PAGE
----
Answers to Your Questions About UC

You know all too well that ulcerative colitis (UC) causes you to have diarrhea, stomach cramps, fatigue, and bloating.

Is UC the same as Crohn’s disease, inflammatory bowel disease (IBD), irritable bowel syndrome (IBS), or other digestive diseases with similar symptoms?

How do stress, exercise, and food affect your UC flare-ups? Are your kids at risk of getting UC because you have it?

Check out these answers to your top questions about UC:

Is UC the same as Crohn’s disease?

No. But both are types of inflammatory bowel disease, or IBD, which means you have inflammation in your digestive tract.

UC and Crohn’s have symptoms like diarrhea, belly pain, and blood in your poop. Each starts when you’re younger, often in your teens. Both happen when your immune system goes haywire and attacks your body.

What’s the difference between UC and Crohn’s?

UC affects your colon, or the lower part of your bowel. UC inflammation is spread through your whole colon.

Crohn’s can affect any part of your digestive tract, even your mouth. In Crohn’s, parts of your intestine may have no signs of disease, while other spots may be inflamed and damaged.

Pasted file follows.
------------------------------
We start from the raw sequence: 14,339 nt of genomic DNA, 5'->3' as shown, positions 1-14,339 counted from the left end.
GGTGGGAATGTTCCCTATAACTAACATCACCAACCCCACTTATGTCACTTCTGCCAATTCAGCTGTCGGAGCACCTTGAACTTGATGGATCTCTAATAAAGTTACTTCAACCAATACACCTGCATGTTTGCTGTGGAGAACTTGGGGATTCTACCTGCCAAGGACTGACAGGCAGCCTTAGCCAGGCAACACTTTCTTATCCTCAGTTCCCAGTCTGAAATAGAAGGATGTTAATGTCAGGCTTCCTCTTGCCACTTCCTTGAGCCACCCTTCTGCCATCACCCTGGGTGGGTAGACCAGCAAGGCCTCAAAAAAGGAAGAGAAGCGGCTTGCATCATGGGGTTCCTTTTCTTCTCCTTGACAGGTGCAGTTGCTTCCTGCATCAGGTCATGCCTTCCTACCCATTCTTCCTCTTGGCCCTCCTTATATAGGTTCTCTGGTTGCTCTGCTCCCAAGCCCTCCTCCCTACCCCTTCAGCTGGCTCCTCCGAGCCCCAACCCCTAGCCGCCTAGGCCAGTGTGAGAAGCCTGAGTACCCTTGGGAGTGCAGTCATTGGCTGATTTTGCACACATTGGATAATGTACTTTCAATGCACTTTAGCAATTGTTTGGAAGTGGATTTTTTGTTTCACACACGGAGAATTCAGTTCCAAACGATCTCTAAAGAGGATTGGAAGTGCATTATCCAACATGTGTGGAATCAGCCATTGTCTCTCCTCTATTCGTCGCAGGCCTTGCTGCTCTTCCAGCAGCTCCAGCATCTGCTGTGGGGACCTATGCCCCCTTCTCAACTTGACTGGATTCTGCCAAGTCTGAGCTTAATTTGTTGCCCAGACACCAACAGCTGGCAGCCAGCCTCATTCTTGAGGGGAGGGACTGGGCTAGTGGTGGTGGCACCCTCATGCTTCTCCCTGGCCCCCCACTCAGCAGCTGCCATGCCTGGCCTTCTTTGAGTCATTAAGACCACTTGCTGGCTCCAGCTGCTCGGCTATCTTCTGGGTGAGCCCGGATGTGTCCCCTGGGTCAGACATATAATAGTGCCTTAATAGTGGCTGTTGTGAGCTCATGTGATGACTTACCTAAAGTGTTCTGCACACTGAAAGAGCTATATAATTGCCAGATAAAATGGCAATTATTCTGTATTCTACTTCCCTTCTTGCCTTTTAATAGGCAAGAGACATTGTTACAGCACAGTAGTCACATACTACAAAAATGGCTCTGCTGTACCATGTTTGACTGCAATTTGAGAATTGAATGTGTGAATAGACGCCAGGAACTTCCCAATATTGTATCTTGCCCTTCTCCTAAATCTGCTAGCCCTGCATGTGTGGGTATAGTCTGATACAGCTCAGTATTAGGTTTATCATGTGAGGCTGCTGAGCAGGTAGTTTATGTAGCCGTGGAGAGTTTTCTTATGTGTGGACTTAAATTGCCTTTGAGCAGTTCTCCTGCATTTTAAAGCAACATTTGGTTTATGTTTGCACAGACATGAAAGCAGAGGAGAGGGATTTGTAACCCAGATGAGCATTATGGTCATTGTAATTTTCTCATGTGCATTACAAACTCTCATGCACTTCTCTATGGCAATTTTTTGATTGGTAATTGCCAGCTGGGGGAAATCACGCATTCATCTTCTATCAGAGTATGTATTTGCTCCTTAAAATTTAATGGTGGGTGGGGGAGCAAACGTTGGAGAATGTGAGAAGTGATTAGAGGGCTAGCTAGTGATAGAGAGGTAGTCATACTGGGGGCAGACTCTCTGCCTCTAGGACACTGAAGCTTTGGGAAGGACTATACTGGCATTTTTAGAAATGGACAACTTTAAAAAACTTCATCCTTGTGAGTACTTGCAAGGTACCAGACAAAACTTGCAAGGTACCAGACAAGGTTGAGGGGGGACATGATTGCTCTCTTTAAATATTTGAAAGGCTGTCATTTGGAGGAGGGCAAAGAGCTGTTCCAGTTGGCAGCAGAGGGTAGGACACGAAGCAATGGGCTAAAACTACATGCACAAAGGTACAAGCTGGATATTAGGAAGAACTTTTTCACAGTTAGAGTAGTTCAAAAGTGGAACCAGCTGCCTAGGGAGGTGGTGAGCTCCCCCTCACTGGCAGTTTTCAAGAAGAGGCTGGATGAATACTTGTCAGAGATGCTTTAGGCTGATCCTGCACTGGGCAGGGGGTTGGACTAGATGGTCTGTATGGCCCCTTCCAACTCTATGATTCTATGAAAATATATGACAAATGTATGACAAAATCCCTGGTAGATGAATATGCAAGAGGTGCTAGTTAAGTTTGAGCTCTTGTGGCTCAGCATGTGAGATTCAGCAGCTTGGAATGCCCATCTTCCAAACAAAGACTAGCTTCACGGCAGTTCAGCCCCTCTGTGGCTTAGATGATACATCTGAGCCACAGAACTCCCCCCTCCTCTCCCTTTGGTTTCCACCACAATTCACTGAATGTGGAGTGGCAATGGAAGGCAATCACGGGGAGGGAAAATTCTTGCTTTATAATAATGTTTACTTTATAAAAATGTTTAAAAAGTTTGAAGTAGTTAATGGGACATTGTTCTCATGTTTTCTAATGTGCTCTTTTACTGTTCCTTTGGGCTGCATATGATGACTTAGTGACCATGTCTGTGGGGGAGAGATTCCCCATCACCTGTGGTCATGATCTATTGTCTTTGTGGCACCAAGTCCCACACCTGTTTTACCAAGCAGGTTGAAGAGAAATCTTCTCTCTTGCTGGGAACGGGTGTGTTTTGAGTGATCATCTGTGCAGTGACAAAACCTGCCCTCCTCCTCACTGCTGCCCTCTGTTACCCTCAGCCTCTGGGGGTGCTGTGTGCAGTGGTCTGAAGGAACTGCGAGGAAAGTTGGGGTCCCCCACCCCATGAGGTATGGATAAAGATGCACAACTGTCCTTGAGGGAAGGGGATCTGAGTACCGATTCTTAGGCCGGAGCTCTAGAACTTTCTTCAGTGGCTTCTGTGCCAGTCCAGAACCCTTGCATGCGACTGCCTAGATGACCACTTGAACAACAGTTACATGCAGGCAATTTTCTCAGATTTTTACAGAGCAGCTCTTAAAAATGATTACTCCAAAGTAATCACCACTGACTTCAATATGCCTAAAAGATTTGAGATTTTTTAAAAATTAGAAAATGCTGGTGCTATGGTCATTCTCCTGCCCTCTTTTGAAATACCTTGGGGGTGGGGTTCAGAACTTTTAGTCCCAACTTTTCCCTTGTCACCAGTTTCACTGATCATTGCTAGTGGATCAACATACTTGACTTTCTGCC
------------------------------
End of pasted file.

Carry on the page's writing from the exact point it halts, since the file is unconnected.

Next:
UC inflammation usually affects tissue that lines the inside of your colon. Crohn’s inflammation can strike all the layers of your bowel tissue.

Is UC the same as IBS?

No. Irritable bowel syndrome is a disorder with several gut symptoms. It isn’t a disease like inflammatory bowel disease. UC, a type of IBD, is a disease.

UC and other types of IBD involve inflammation in your colon that can destroy bowel tissue. The damage shows up on tests, and you might have to go to the hospital or have surgery to treat it.

With irritable bowel syndrome, you don’t have any inflammation. IBS won’t damage tissue or show up on a colon exam or scan. The symptoms can be severe, but this condition won’t raise your cancer risk.

Some IBS symptoms are similar to those found in UC: diarrhea, ongoing stomach pain, nausea, or gas. But blood in your poop, losing weight when you aren’t trying, and fever are not symptoms of IBS.

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UC and other types of inflammatory bowel disease can destroy bowel tissue. This damage shows up on tests. Sometimes the damage is permanent. The disease can make you more likely to get colon cancer. IBS doesn’t cause any damage to your tissue, so it won’t show up on a colon exam or scan.

Tissue damage in UC and other types of IBD can be permanent and raise your risk of colon cancer. IBS doesn’t damage your intestines or raise your risk of colon cancer.

Is UC hard to diagnose?

UC isn’t hard to diagnose. But you may need to take a series of tests so your doctor can rule out other illnesses that could be causing your symptoms.

The doctor will test your blood to see if you have anemia, meaning you have a low number of red blood cells. It's a common symptom of UC. You may need to give a sample of your stools so the doctor can look for white blood cells, another sign of UC. After that, your doctor might order a colonoscopy. During this procedure, they’ll insert a special tool into your colon to look for inflammation or to take a small piece of tissue, called a biopsy, to test in a lab.